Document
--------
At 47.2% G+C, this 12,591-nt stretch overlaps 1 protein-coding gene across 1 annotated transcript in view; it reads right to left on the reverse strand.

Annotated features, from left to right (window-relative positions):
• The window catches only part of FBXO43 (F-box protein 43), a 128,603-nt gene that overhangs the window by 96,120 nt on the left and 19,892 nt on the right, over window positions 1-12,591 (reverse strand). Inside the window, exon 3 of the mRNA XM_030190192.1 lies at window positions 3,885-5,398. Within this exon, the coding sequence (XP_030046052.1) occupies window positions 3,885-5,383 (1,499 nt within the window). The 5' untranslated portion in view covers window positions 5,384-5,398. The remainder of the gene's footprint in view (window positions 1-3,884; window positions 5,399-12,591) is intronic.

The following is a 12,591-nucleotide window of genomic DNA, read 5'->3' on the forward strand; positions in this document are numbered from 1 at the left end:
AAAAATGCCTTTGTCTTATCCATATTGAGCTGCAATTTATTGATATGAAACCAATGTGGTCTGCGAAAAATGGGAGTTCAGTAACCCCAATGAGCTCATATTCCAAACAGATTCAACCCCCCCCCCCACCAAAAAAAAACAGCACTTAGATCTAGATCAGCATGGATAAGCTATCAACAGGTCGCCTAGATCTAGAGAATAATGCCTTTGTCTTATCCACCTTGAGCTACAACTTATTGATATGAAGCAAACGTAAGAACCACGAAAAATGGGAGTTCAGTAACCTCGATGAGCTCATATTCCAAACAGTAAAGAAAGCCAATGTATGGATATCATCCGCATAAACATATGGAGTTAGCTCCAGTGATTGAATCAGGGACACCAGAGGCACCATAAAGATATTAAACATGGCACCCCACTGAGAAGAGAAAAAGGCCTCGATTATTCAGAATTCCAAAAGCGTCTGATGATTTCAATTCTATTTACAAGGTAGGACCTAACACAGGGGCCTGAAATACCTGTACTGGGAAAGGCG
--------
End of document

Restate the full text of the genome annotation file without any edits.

At 47.2% G+C, this 12,591-nt stretch overlaps 1 protein-coding gene across 1 annotated transcript in view; it reads right to left on the reverse strand.

Annotated features, from left to right (window-relative positions):
• The window catches only part of FBXO43 (F-box protein 43), a 128,603-nt gene that overhangs the window by 96,120 nt on the left and 19,892 nt on the right, over window positions 1-12,591 (reverse strand). Inside the window, exon 3 of the mRNA XM_030190192.1 lies at window positions 3,885-5,398. Within this exon, the coding sequence (XP_030046052.1) occupies window positions 3,885-5,383 (1,499 nt within the window). The 5' untranslated portion in view covers window positions 5,384-5,398. The remainder of the gene's footprint in view (window positions 1-3,884; window positions 5,399-12,591) is intronic.

The following is a 12,591-nucleotide window of genomic DNA, read 5'->3' on the forward strand; positions in this document are numbered from 1 at the left end:
AAAAATGCCTTTGTCTTATCCATATTGAGCTGCAATTTATTGATATGAAACCAATGTGGTCTGCGAAAAATGGGAGTTCAGTAACCCCAATGAGCTCATATTCCAAACAGATTCAACCCCCCCCCCCACCAAAAAAAAACAGCACTTAGATCTAGATCAGCATGGATAAGCTATCAACAGGTCGCCTAGATCTAGAGAATAATGCCTTTGTCTTATCCACCTTGAGCTACAACTTATTGATATGAAGCAAACGTAAGAACCACGAAAAATGGGAGTTCAGTAACCTCGATGAGCTCATATTCCAAACAGTAAAGAAAGCCAATGTATGGATATCATCCGCATAAACATATGGAGTTAGCTCCAGTGATTGAATCAGGGACACCAGAGGCACCATAAAGATATTAAACATGGCACCCCACTGAGAAGAGAAAAAGGCCTCGATTATTCAGAATTCCAAAAGCGTCTGATGATTTCAATTCTATTTACAAGGTAGGACCTAACACAGGGGCCTGAAATACCTGTACTGGGAAAGGCG